KP Book Review: Structuring Your Novel

This book is pretty much a goldmine for any writer who wants to delve more into story structure.  Weiland’s goal in this book is two-fold: to show how a basic story structure underlies pretty much every good work of fiction, and then to teach the would-be writer how to use the basic parts of story structure well. structuringyournovelpinterest

The largest section of the book is spent on the structure of the story as a whole; however, Weiland also spends a considerable amount of time looking at how individual scenes ought to be structured, and also multiple pages at the end to look at how sentences should be structured.  All of this leads to a book that covers many different areas of writing within the general theme of structure.

Weiland’s book has multiple strengths.  The first is her ability to use a diverse set of examples from fiction to pound each point home, as well as to show us how story structure can be applied to a lot of different kinds of books and movies in a way that doesn’t seem formulaic or repetitive. 

Looking at the individual sections of her book, her examination of how a story as a whole should be structured I found simply fantastic.  I’ve read multiple books before that touched on structure, but Weiland had one of the clearer and better explanations of it that I’ve read so far.  In addition, while most readers may be initially attracted to the book for that former side of story structure, her section on scene structure was surprisingly powerful as well.  In particular, her explanation of how each scene is really composed of two parts (scene and sequel), and how each scene needs both parts to be truly effective was really good and personally helped me a lot in my writing.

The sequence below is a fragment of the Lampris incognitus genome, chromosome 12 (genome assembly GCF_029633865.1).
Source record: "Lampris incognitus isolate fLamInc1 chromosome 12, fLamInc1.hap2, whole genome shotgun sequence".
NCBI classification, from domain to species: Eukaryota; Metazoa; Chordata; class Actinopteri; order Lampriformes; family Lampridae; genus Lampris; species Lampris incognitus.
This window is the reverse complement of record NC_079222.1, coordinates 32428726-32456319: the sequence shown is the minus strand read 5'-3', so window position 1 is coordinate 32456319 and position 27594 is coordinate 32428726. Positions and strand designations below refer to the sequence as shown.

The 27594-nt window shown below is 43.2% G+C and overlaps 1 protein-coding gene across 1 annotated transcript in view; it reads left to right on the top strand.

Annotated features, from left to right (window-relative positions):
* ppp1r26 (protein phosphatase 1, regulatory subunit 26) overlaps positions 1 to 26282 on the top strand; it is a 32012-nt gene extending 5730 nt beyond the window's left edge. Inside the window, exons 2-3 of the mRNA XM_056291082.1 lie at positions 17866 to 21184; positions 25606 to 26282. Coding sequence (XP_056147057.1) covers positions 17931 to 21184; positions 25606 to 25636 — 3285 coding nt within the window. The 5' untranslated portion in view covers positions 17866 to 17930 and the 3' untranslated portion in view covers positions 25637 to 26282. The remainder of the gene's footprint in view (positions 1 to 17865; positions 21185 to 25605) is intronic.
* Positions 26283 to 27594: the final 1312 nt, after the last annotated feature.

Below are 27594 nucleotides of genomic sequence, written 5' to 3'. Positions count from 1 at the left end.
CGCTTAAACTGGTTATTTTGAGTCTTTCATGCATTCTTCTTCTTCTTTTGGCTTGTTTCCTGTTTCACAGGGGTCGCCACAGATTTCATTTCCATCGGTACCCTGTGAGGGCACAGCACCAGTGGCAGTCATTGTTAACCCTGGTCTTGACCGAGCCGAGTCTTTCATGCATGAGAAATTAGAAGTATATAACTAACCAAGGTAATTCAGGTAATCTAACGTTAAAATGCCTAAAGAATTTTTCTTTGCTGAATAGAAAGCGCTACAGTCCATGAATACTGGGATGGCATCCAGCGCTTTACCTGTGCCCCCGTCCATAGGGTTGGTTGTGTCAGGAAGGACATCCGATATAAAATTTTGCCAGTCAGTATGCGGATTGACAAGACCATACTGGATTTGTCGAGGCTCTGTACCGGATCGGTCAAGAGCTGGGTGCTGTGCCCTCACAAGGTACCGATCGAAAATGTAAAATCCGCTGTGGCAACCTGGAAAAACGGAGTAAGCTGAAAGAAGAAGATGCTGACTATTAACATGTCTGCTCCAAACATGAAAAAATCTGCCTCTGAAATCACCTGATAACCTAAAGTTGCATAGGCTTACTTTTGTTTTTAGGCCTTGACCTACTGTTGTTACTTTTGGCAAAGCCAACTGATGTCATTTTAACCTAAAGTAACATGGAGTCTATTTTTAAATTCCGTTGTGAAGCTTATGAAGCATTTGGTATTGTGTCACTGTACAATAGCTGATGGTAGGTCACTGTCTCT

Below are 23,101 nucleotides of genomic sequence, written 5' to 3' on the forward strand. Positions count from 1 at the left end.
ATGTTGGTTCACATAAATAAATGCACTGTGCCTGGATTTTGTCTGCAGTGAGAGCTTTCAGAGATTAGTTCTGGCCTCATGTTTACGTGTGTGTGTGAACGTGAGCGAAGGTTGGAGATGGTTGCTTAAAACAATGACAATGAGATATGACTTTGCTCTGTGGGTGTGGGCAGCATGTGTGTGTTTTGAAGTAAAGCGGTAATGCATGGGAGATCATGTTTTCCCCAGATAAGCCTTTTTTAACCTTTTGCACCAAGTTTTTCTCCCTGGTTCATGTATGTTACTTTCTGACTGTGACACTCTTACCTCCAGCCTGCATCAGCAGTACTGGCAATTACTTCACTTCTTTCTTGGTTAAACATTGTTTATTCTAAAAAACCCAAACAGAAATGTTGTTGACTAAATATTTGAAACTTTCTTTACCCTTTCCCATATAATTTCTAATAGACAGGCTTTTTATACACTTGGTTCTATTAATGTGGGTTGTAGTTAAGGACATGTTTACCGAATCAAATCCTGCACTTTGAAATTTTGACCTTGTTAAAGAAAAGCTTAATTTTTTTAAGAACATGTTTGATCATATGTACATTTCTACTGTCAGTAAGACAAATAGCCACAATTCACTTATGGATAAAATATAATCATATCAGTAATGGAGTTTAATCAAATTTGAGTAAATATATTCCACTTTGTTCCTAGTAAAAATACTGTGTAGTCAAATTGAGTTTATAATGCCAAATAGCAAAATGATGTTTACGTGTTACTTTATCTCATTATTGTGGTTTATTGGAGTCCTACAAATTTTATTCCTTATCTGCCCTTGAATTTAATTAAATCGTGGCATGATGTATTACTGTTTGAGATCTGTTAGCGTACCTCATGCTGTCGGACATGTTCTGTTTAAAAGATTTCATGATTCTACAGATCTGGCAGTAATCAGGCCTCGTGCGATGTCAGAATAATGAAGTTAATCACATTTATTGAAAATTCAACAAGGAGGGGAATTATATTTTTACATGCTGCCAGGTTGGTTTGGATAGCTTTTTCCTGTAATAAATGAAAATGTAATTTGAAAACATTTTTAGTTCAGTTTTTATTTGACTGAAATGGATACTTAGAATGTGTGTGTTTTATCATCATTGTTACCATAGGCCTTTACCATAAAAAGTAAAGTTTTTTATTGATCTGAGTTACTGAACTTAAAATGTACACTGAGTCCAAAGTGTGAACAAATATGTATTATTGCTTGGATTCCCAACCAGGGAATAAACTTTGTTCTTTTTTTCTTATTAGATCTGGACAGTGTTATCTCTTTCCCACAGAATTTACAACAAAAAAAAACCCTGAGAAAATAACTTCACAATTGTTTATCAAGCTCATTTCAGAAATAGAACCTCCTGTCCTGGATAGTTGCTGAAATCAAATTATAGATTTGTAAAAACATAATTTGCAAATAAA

As a writer, I definitely lean more toward the plotter way of writing, as does Weiland.  Given that, while I found her book very helpful, it may not be quite as useful for a more seat-of-the-pants type writer, given her emphasis on figuring out a story’s structure before the writing actually begins.  Nevertheless, several parts of the story, including her large section on scene structure, touched on many areas that both plotters and pantsers can learn equally from.  Overall, this was one of the clearest and best books on story structure that I’ve read and one that I very much benefited from reading.

Profile photo of Josiah DeGraaf
Josiah DeGraaf is a high school English teacher and literature nerd who fell in love with stories when he was young and hasn’t fallen out of love ever since.
He writes because he’s fascinated by human motivations. What causes otherwise-good people to make really terrible decisions in their lives? Why do some people have the strength to withstand temptation when others don’t? How do people respond to periods of intense suffering? What does it mean to be a hero?
These questions drive him as a reader, and they drive him as a writer as well as he takes normal people, puts them in crazy situations (did he mention he writes fantasy?), and then forces them to make difficult choices with their lives.
Someday, Josiah hopes to write fantasy novels with worlds as imaginative as Brandon Sanderson’s, characters as complex as Orson Scott Card’s, character arcs as dynamic as Jane Austen’s, themes as deep as Fyodor Dostoyevsky’s, and stories as entertaining as Wayne Thomas Batson’s. In the meantime, you can find him writing articles here or short stories at his website (link below) as he works toward achieving these goals.
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Comments

  1. Sounds like a great book!
    I’m a passionate pantser, but I usually know pretty much everything that’s going to happen before I start actually writing. Even if I didn’t and took it all completely on the fly, I think I would still find this book fascinating. 🙂

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